The Bureau of Labor Statistics reports that an average of 196,000 jobs are added every month, exceeding predicted job growth. However, there is still a sharp divide between those with college or postgraduate degress, and less-educated individuals. A September 2012 study by Hamilton Project found that the unemployment rate for people without a high school diploma was more than 11 percent, whereas the unemployment rate for individuals with a college degree was less than 4 percent. As a result of significant differences in employment opportunities between college graduates and high school graduates, the rate of return to attending college is more than 15 percent. Despite In addition to the economic importance of acquiring a college degree, tuition costs have increased significantly over the past two decades. Brookings reports that in 2010, one in five American households had outstanding student debt.
This concern is particularly relevant because interest rates on federal loans have increased for undergraduate and graduate students. Any future potential reduction in total federal aid, along with higher interest rates, may mean that college could become less affordable.
In 2013, former President Barack Obama teamed up with Congress to modify the way in which interest rates on student loans were set by the Fed. There was a move away Congress moved away from the previous system used to determine interest rates in advance, to one in which the interest rates on federal student loans were tied to the 10-year Treasury yields. By linking the borrowing costs of students to those of the government, policymakers were successful at creating an environment in which students were able to benefit from low-interest rates. As a result of these legislative changes, students have benefited from the historically low-interest rate environment over the past few years. However, the situation is expected to change this fall. The New York Times reports that the rate on new undergraduate loans will increase from 3.76 percent to 4.45 percent. The rate on new graduate student loans will increase from 5.31 percent to 6 percent. Additionally, the rate on PLUS loans (available to graduate students and parents) will rise from 6.31 percent to 7 percent. The change is expected to be in effect from July 1.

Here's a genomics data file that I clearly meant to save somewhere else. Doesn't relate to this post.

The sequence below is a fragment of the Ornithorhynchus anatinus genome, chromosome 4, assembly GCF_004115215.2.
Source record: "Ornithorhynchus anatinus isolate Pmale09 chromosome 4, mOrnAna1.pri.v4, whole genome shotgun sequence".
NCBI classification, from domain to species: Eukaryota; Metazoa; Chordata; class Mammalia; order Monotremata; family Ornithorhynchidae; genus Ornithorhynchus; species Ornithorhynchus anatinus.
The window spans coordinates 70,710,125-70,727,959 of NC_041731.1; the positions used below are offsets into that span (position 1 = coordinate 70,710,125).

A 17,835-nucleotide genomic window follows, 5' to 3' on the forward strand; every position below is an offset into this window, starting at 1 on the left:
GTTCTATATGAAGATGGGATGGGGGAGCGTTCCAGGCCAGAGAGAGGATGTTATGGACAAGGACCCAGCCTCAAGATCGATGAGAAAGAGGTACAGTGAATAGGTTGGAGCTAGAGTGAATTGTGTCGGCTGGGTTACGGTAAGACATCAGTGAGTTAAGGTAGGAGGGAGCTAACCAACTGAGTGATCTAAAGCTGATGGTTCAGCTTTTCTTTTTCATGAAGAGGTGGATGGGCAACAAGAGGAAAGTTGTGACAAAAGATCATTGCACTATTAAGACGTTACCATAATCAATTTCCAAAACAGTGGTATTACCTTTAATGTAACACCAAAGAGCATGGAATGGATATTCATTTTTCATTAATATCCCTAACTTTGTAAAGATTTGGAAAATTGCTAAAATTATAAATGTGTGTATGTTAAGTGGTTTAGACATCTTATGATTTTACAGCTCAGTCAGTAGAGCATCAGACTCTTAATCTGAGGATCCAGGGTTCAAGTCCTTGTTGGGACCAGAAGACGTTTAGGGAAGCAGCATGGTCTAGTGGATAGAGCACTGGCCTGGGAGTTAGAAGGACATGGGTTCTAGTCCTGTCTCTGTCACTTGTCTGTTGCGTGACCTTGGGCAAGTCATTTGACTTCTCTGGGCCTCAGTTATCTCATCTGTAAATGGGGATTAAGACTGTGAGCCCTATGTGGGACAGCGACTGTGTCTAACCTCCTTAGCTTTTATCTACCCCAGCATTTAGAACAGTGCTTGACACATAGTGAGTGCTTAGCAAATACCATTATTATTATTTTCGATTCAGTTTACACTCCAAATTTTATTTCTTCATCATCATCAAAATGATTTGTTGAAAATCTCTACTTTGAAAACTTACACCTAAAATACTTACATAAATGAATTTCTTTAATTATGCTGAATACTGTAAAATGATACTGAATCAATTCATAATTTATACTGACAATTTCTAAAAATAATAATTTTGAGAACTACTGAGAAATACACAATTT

This increase is not expected to drastically change the monthly payment made by a student borrower. However, the extra interest could add up over time. Borrowers who already have student loans should not be concerned about the rate hike. However, a college freshman in the fall will not be able to borrow before July 1 and hence, would be stuck with higher interest rates until the termination of the loan agreement. Congress has set a ceiling that prevents the interest rates on education loans from skyrocketing, thereby protecting borrowers. This means that the interest rates on undergraduate loans are capped at 8.25 percent, and interest rates on graduate loans cannot exceed 9.5 percent.
Higher costs to borrow from the government could potentially benefit private lenders and banks since the new interest rates are not applicable to private loans. Private loans carry variable interest rates, that is, interest rates can change over the life of the loan. Such loans have the advantage of not being subject to the borrowing caps that apply to federal loans. However, they lack some borrower protections, such as the ability to defer payments if the borrower is unable to fulfill the loan obligation.